I think the next nonfiction book I want to read is Musicophilia by Oliver Sacks. I've had Sacks recommended to me by several people, I think Shan especially mentioned The Man Who Mistook His Wife For A Hat (a title that I thought sounded like something from Chesterton). Sacks is a neurologist and this new book is how our brains interact with music. The Guardian has an excerpt up on their website which managed to make me go a bit teary-eyed. He describes the experiences of a man who suffered severe brain damage from a form of encephalitis. His memory, for most things, just isn't there, lasting less than a minute in the present and compounded by retrograde amnesia. But he retains the musical ability that he had before his illness when he was a musicologist. And he is madly in love with his wife.
It sounds impossibly redemptive, right? If it were a movie, I'm sure that the music would be like some magical key that would unlock his way to his own history; and I know that it's nothing like that in real life. A story wouldn't be satisfied with such incomplete healing. It's devastating to have no sense of your own past beyond a second, but the idea that some of his emotional memory survived is comforting in a way.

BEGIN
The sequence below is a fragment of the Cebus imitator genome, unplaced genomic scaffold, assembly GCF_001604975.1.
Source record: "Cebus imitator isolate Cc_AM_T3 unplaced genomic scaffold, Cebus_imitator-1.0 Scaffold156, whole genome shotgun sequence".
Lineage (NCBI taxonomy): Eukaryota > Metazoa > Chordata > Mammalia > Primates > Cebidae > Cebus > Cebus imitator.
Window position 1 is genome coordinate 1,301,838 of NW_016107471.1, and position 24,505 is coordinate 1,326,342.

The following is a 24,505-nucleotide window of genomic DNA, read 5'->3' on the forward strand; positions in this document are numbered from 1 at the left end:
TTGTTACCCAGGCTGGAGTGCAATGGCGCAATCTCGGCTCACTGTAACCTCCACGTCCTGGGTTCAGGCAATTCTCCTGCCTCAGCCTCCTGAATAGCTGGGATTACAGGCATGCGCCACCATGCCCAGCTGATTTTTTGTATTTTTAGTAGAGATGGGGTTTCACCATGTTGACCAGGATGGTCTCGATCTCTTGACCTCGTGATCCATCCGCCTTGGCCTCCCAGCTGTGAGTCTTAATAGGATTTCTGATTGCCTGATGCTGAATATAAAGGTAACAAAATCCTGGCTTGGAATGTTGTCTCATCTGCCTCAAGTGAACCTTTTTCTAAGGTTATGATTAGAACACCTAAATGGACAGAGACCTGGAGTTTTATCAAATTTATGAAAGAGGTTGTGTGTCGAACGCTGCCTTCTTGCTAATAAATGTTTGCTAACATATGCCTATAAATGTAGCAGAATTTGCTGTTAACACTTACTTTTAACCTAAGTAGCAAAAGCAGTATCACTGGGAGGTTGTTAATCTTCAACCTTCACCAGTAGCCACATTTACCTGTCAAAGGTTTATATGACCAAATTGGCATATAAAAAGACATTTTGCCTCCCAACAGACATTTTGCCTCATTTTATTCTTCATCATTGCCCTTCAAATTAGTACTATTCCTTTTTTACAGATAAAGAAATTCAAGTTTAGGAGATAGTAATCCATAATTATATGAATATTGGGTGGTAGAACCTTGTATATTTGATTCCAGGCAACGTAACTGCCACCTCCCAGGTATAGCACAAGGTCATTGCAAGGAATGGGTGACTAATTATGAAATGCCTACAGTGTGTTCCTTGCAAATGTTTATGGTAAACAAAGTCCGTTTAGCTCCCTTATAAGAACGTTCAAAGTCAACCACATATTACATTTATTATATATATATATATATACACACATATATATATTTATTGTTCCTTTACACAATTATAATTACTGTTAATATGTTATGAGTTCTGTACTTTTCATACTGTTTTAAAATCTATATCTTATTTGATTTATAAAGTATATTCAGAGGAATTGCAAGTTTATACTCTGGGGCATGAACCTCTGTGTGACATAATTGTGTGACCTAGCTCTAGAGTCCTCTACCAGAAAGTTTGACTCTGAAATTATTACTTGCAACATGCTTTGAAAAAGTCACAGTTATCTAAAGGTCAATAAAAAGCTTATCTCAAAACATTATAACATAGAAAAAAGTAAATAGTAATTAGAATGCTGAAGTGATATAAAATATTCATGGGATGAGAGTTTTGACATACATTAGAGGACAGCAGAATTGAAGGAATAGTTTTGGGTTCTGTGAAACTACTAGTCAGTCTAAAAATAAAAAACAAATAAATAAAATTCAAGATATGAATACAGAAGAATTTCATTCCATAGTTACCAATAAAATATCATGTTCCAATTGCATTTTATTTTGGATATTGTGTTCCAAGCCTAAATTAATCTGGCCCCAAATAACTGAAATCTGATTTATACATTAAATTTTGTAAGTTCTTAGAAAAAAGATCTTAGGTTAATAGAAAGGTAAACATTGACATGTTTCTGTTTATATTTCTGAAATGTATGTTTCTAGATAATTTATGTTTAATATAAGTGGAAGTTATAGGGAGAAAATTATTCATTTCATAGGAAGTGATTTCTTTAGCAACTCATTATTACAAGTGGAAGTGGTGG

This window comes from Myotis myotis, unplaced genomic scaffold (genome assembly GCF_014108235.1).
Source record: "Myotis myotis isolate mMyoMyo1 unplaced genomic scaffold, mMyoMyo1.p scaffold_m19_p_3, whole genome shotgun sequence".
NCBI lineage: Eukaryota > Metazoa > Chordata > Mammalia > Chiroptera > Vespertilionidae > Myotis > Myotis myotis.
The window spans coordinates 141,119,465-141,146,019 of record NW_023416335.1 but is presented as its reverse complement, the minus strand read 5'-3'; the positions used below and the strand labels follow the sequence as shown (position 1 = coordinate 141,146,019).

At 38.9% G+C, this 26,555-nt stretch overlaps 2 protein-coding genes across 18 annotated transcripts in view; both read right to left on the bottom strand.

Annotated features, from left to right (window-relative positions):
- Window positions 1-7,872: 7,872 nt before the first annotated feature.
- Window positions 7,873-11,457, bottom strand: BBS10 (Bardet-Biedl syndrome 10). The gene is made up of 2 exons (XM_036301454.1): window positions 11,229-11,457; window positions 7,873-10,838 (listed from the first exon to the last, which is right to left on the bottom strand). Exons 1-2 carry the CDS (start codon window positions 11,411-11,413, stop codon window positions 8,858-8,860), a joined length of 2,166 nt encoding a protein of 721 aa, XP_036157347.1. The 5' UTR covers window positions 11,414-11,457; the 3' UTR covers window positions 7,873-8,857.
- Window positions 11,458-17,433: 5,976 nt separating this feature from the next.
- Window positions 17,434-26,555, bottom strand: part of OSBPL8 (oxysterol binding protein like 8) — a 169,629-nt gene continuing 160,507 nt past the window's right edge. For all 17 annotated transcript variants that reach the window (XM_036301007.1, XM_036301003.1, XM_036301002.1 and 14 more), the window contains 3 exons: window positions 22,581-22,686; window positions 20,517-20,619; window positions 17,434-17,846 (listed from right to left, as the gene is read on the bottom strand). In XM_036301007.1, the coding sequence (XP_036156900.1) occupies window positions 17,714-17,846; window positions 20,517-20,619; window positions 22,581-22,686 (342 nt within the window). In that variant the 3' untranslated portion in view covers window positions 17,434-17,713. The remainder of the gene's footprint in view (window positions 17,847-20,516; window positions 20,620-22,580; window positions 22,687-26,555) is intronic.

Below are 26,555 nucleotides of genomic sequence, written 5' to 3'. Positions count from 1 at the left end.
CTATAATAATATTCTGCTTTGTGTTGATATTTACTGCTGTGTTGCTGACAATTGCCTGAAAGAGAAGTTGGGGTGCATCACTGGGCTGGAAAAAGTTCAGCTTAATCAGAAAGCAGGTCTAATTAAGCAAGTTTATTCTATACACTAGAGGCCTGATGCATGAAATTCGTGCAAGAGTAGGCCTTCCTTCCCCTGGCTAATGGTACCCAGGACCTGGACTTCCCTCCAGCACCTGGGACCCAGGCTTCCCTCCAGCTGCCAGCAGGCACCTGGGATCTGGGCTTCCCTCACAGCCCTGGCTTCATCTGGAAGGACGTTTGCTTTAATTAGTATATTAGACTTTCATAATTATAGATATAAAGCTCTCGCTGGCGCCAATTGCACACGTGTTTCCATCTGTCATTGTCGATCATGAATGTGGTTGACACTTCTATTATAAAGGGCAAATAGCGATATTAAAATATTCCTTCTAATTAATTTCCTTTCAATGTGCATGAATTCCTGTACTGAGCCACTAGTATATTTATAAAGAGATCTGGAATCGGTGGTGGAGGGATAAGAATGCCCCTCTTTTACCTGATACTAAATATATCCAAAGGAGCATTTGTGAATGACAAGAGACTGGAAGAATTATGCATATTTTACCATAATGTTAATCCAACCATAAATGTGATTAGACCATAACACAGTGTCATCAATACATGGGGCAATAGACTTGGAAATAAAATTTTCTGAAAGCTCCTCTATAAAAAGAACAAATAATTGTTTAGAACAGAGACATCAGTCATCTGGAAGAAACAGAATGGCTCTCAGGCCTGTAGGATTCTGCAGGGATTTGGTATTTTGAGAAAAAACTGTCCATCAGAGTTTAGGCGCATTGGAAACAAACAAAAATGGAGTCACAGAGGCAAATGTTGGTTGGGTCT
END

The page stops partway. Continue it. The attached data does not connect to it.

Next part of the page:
P.T. again tomorrow. I'm sure they're going to scold me for letting my knee collapse during barre... oh well. I won't be repeating the experience if I can help it. Completely mortifying. No more barre for me. I'm going to limit myself to non-standing-up exercise for the near future-- that sounds a bit pitiful, doesn't it? Hey there's still cycling. And lifting weights. Alex is on my case to work out my arms anyway.
Off to watch some Doctor Who. I think "Blink" might be the most frightening episode yet. It's the sort of scary that makes you just a bit nervous to turn out the lights.